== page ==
• Grief: normal reaction to loss (anger, guild, anxiety, sad, depression, despair)
  57. Hospice care
    • provides compassion, concern, support for dying
    • end of life care, with emphasis on symptom management
  58. Heart Anatomy
  59. Cardiac conduction and contraction
    • sodium
    • potassium
    • calcium (contraction)

    move in and out of cell=impuslse

    • potassium 3.5-4.5
    • low: extra wave
    • high: tall T wave
  60. Cardiac conduction system

    • sympathetic: acts on A-V node (ventricular)
    • parasympathetic: acts on S-A node (vegal nerve-SA
  61. Myocardial action potential
    • depolarization: contraction, influx of Na and Ca, out K
    • Repolarization: resting state
    • relative Refactory period: contraction can still occur
    • Absolute refractory period: return of cardiac cells to resting state
  62. Components of the EKG
  63. Ventilation vs perfusion
    • Dead space: 150 ml of air never reach alveoli
    • Perfusion: blood flow
    • Oxygenation: process moce oxygen throughout body
    • ventilation: mechanical component of air into and out of lungs
    • respiration: exhange of oxygena nd carbon dioxide. 
  64. oxygen diffusion
    • move from high to low concentration
    • pressure gradient: partial pressure-helps with gas exchange. 
    • Carbon dioxide diffuses 20 times faster than oxygen. 
    • thicker alveoli capillary membrane-slower rate of diffusion (pulmonary edema, fibrosis, ARDS all increase membrane thickness)
  65. Lactate
    • anaerobic respiration
    • normal .5-2.o mmol/L
    • strenous exrecise
  66. Aveoli
    • 3 types of cells:
    • Type I: alveolar epithelial cells surface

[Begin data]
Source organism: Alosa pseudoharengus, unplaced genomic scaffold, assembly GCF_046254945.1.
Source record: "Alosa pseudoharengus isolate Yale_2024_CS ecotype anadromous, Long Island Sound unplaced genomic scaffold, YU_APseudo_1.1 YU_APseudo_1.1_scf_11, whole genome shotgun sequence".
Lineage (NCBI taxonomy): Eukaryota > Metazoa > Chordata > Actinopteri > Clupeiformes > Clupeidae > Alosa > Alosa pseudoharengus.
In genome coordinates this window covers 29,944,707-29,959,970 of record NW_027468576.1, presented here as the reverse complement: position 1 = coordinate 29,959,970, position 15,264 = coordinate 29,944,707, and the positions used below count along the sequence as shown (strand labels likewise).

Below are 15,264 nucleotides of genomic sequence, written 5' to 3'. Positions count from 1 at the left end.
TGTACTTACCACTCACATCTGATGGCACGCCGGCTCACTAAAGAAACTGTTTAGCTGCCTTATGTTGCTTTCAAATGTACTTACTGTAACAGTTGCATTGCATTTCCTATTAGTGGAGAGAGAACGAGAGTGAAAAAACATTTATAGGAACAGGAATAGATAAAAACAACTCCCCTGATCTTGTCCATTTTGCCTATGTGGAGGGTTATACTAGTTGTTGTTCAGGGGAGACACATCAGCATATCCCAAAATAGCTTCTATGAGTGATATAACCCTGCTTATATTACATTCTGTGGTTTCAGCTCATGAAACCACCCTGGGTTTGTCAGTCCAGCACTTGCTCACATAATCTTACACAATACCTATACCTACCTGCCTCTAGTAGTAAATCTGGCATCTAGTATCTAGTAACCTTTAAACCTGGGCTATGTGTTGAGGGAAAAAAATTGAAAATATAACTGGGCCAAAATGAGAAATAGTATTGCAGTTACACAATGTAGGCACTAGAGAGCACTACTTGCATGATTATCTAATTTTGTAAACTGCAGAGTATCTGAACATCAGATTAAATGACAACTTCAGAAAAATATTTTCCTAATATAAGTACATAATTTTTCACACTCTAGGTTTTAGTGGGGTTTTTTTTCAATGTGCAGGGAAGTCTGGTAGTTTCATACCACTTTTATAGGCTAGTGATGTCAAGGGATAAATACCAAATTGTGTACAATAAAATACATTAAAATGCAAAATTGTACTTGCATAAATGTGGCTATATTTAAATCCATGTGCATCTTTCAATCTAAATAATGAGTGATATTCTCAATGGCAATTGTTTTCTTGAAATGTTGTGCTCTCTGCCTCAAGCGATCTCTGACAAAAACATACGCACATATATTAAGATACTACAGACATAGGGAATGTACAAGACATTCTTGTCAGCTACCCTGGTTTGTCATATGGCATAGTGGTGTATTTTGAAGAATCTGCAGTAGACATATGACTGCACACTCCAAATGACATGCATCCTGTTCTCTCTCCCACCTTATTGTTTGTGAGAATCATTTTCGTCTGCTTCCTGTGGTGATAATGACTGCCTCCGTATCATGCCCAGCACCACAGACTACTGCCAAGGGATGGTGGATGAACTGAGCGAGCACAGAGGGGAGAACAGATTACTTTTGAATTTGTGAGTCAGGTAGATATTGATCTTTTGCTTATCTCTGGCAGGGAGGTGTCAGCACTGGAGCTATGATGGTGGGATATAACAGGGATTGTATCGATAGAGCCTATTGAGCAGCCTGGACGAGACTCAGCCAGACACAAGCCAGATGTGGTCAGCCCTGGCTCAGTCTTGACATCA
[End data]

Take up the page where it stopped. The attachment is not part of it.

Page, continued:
• Type II: surfactant
    • Macrophages: mucus (release peroxide as defense)

    surfactant: lowers surface tension
  67. Oxyhemoglobin Dissociation Curve
    relationship between the PaOand SaO2

    • shift to left (lung)
    • Hgb picks of oxygen easier, but cant give it up
    • tissue hypoxia
    • decrease CO2 and body temp, increase pH, CO poisoning

    • Shift to right (tissue):
    • harder for hgb to bind O2, easy to release, more Ointo cells
    • increased CO2, body temp, decrease pH, anemia.
  68. V/S mismatching
    blood exits heart without gas exchange

    causes: structual failure, inflammation, infection, atelectasis
  69. Signs of impaired gas exchange
    • ABG: impaired oxygenation PaO2 decrease, SaO2 decrease
    • impaired ventilation: PaCO2 increase, decrease pH

    respiratory failure: PaCO2 >50, PaO<60, Ph<7.3
  70. Antitussives
    • suppress cough (opiod and nonopiod)
    • codeine (opioid)
    • dextromethorphan (nonopioid)
  71. Sympathomimetics
    • (decongestant) sudafed
    • reduce nasal congestion
    • vasoconstriction on nasal blood vessels

    rebound congestion if used more than 5 days
  72. Antihistamine
    • zyrtec, allegra, claritin, benadryl
    • for allergic rhinitis
    • for sneezing, rhinorrhea, nasal itching
  73. Glucocorticoids
    • decrease inflammation (athritis, asthma)
    • cortisone, prednisone

    causes osteoporosis, infection, glucose intolerance, fluid imbalance, peptic ulcer if used with NSAIDS
  74. Metered Dose inhaler and spacer
    • metered dose: measured dose
    • spacer: more medciation reaches the lungs
  75. Bronchodialators
    • beta2adrenergic agonists
    • albuterol, 
  76. Glucocorticoid/Laba combination
    • glucocorticoid: anti inflammatory
    • Laba: bronchodialation

    Advair, Dulera, Symbicort
  77. Montelukast
    • Singulair
    • combine with antihistamine to treat asthma and allergies
    • not for acute